Gov. Tony Evers kicked off Wisconsin Tech Month with a focus on inclusivity, highlighting the “technological divide” in the state.
“We see it with broadband. Our communities don’t have access to a reliable internet connection,” he said yesterday at a news conference in Madison. “We see it in gaps to the education systems. There are kids not receiving equal opportunities to access STEM programming. And we see it in access to opportunities for entrepreneurs, whether that’s venture capital, education and training and networking opportunities.”
Evers was joined by WEDC Secretary and CEO Missy Hughes, Nadiyah Johnson, founder of Jet Constellations and Milwaukee’s Milky Way Tech Hub, and representatives of the StartingBlock Madison entrepreneurship hub, where the event was held.
In order to improve measures of equity, diversity and inclusion among the state’s tech sector, Evers said “we have to make sure that every Wisconsinite has the tools and resources to thrive.” He said progress is being made in schools to give more kids access to technology and science resources, and praised the state’s universities for preparing the next generation of tech industry leaders.
“These leaders must represent our state’s diversity,” Evers said. “We’re thankful for partners across the state that work to make sure entrepreneurs — especially entrepreneurs of color — have the tools and resources to see their tech businesses succeed.”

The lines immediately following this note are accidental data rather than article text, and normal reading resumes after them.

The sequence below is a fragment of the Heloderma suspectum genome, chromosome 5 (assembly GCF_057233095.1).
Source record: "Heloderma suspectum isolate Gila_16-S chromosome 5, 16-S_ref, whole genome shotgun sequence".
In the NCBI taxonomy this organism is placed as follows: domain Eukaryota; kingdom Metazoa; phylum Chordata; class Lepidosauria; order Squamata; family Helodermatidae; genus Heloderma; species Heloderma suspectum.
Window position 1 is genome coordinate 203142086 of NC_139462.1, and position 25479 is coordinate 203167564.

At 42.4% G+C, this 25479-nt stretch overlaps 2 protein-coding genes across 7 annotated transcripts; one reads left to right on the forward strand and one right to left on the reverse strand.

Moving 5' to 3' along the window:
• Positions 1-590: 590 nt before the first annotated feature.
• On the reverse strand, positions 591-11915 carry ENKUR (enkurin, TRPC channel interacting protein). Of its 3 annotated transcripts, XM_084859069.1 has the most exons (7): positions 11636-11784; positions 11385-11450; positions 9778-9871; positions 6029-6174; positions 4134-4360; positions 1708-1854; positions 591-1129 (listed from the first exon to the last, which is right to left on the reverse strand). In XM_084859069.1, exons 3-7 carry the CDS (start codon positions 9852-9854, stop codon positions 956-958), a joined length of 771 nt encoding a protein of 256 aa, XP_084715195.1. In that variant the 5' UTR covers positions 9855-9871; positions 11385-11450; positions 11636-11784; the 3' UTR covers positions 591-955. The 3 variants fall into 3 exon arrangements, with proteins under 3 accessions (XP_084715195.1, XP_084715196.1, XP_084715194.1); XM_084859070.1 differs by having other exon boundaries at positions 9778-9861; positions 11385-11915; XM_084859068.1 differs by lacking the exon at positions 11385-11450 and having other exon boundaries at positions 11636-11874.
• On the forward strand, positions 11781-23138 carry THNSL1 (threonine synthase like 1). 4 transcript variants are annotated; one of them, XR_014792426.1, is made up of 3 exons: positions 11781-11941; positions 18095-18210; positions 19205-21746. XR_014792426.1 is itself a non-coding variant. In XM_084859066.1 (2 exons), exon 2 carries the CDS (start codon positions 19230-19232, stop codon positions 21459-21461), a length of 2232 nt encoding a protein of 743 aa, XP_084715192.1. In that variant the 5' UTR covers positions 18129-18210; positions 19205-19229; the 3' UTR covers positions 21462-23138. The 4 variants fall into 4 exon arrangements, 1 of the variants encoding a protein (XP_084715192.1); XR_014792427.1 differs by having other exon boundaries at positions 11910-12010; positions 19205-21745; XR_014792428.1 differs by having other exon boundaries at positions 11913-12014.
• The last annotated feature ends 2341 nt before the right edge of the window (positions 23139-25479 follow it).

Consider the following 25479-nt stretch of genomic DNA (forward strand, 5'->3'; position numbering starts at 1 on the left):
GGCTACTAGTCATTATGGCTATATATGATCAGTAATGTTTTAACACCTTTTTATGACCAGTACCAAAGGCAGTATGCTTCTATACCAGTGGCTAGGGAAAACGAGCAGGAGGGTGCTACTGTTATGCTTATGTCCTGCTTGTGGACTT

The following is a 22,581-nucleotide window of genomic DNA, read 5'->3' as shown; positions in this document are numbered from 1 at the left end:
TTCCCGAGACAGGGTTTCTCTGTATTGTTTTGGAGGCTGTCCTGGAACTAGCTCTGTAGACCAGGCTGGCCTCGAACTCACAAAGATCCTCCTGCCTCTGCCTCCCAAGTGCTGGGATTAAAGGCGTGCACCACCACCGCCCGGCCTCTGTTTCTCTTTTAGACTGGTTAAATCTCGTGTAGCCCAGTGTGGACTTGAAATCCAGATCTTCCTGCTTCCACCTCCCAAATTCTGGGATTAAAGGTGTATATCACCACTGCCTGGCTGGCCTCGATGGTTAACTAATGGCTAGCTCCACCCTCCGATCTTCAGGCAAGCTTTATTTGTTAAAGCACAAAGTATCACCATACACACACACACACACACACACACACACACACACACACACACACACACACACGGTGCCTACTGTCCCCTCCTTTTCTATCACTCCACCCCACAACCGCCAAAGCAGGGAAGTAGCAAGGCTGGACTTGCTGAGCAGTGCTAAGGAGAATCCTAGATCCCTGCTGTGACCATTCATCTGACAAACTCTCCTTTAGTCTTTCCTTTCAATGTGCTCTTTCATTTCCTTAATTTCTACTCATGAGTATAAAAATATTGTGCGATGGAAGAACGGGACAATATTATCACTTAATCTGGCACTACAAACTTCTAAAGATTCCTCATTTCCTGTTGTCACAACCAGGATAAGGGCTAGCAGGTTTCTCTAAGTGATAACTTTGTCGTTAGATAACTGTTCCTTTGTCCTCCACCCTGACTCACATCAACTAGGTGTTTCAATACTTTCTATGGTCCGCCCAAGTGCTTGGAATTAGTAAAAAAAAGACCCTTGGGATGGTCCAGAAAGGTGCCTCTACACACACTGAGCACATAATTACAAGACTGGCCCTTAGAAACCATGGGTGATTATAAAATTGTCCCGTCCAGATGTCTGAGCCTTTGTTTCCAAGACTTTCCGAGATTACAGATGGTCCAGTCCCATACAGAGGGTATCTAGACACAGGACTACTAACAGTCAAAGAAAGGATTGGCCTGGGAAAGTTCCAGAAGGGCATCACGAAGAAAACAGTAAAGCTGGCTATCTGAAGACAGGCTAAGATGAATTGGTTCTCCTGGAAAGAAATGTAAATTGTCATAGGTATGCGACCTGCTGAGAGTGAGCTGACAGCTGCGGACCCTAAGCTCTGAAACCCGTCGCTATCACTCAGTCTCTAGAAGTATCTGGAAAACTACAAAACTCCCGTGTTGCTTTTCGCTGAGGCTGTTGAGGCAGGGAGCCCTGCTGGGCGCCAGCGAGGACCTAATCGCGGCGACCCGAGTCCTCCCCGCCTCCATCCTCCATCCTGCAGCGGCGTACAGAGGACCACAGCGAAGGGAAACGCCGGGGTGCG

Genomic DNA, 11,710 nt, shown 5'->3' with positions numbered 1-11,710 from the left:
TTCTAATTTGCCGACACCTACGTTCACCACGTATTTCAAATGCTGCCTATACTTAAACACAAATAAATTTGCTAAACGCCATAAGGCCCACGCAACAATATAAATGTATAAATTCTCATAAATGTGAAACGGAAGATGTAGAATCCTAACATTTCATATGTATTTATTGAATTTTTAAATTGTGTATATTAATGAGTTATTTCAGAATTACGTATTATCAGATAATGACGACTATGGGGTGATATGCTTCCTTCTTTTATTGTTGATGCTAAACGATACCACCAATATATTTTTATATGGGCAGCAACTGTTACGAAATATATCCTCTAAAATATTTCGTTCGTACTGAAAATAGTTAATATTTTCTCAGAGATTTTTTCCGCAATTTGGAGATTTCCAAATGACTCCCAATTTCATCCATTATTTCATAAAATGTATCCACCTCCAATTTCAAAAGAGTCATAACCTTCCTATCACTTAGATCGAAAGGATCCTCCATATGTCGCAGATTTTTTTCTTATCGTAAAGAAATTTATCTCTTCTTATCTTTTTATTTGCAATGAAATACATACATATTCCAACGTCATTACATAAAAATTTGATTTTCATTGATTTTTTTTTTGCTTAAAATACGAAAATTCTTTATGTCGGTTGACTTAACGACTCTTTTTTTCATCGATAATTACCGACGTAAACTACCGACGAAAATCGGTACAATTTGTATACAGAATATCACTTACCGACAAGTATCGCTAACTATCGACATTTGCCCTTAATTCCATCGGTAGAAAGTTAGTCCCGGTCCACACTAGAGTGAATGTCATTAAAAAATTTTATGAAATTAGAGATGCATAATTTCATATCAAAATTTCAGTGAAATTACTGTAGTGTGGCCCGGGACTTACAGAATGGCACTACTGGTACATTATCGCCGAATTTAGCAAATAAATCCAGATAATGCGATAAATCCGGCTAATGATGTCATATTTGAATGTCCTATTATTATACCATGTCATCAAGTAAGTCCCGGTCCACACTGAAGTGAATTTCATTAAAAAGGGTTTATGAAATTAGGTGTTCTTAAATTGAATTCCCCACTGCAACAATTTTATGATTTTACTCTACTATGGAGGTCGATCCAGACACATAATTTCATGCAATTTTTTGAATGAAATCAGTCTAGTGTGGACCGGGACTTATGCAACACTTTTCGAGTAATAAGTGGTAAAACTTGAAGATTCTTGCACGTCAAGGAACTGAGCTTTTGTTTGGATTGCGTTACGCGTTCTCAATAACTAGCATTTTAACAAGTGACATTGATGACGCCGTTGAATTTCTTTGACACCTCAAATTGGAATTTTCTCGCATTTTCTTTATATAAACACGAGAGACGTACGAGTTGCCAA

Throughout October, Johnson said tech industry representatives will be advocating for expanding broadband access, as well as “equitable deployment of resources” for entrepreneurs of various backgrounds. The effort will kick off with Milwaukee Tech Advocacy week, Oct. 1-10, and will continue throughout the month, she said.
“We will be advocating with our community around upskilling our communities, to prepare them for the accelerated automation within the workforce,” she said.
Hughes noted that WEDC has supported Johnson’s program in Milwaukee as well as StartingBlock’s efforts in Madison, the Blueprint Green Bay program, and other inclusive initiatives in Platteville and Eau Claire.
“All around the state, we’re doing everything we can to make sure that in your community you can find these resources,” she said. “That’s why it’s so incredibly important for Black entrepreneurs to be able to access these tools within their community, and we want to make sure we’re supporting those types of accelerators also.”
Watch a video of the news conference: https://wiseye.org/2021/10/04/news-conference-gov-evers-wedc-to-kick-off-wisconsin-tech-month/
–By Alex Moe